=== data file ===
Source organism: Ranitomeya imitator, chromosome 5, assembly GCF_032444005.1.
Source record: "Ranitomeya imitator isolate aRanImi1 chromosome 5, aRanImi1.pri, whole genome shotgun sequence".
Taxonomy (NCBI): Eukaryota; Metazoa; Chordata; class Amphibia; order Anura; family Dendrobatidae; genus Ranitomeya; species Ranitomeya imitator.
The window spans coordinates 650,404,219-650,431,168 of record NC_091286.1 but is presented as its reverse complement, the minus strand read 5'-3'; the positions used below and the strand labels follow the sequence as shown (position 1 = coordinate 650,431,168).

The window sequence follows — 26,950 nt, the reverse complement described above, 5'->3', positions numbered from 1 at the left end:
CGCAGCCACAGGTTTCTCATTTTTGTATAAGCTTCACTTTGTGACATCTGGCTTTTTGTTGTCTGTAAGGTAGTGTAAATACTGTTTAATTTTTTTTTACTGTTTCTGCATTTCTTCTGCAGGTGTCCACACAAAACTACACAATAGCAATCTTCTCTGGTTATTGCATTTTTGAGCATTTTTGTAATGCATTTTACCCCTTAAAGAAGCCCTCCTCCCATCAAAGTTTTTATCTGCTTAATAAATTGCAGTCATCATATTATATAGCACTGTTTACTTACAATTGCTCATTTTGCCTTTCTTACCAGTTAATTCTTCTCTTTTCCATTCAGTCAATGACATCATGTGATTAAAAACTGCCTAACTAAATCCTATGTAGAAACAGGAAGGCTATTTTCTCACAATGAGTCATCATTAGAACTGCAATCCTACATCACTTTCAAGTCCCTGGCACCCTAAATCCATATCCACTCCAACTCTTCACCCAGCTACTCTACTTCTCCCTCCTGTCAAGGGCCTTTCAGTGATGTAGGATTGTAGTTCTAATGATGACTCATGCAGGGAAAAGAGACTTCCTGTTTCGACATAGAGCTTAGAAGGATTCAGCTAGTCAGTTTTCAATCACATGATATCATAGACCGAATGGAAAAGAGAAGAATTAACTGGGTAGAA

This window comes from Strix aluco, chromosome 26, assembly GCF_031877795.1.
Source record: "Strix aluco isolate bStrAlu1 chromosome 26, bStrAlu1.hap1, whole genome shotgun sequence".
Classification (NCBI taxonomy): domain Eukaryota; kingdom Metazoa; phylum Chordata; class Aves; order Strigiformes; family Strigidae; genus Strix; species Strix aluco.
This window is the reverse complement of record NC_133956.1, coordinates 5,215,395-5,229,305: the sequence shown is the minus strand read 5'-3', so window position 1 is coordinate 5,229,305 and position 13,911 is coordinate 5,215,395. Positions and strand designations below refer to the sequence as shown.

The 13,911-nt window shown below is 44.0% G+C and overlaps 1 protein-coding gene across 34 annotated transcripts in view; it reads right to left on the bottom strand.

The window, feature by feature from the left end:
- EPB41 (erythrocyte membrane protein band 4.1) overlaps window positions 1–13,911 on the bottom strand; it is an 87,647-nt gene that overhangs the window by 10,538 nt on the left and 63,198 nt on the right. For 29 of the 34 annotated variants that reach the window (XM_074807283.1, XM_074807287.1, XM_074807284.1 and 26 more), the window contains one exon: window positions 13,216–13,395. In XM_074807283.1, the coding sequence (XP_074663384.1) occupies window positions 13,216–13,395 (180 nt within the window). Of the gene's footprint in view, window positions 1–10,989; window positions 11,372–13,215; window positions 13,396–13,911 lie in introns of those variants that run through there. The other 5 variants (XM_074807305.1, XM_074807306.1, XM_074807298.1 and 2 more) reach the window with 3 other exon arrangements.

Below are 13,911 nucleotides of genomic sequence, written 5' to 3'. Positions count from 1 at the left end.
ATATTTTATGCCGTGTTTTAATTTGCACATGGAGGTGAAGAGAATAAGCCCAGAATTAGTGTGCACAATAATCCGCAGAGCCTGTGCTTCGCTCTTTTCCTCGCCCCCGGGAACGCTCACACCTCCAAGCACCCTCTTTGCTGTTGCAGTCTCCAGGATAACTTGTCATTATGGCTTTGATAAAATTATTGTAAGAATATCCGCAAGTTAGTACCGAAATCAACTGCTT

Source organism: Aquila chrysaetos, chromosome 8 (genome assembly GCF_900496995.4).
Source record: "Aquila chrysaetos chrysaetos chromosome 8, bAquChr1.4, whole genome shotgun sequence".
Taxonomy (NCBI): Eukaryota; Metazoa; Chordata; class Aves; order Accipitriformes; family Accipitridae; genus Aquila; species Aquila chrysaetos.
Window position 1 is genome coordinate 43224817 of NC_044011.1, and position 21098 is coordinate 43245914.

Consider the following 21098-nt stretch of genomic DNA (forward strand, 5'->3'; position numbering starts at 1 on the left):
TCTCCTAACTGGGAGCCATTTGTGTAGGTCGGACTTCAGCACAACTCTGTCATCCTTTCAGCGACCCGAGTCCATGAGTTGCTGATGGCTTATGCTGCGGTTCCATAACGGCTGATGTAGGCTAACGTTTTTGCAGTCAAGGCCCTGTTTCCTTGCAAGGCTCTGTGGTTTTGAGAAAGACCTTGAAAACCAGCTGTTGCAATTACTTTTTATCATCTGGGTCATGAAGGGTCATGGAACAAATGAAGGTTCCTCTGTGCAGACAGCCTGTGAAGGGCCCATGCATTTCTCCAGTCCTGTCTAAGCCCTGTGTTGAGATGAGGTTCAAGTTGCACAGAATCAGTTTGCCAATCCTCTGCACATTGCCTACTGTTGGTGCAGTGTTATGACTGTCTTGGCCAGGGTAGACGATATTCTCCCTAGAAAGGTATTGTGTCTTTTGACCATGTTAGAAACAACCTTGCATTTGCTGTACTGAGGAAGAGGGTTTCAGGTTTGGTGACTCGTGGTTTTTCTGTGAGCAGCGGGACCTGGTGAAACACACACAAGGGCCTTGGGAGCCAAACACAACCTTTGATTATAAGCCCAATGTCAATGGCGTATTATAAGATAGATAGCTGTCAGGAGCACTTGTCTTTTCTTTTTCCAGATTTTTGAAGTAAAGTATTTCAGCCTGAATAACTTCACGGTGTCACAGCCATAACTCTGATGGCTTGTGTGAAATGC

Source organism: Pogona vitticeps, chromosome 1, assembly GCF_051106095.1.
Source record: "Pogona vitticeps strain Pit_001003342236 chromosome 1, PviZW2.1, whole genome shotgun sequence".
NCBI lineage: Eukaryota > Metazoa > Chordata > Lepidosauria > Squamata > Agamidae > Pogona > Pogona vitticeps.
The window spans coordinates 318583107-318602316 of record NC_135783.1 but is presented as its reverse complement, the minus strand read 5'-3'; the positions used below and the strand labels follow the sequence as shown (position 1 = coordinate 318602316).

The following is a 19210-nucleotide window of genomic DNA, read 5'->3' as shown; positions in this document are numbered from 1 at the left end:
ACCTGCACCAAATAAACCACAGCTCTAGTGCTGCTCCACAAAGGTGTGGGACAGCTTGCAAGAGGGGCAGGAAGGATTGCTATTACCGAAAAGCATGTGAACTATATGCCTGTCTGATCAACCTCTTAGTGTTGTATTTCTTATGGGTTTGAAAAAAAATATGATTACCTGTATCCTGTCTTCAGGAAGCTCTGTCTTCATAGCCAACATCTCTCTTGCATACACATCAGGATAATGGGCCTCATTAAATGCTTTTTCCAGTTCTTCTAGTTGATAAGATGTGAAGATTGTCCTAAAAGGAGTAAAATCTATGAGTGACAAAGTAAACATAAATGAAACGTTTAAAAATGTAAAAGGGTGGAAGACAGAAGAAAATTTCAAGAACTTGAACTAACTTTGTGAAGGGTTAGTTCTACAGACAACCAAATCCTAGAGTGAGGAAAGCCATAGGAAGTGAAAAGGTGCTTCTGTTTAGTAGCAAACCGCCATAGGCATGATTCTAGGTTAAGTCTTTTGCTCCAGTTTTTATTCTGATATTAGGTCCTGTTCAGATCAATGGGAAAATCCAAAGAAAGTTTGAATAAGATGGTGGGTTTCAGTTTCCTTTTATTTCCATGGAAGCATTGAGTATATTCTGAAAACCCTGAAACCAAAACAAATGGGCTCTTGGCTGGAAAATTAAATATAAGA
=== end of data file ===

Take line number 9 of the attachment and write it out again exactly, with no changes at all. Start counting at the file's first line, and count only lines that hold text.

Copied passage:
Classification (NCBI taxonomy): domain Eukaryota; kingdom Metazoa; phylum Chordata; class Aves; order Strigiformes; family Strigidae; genus Strix; species Strix aluco.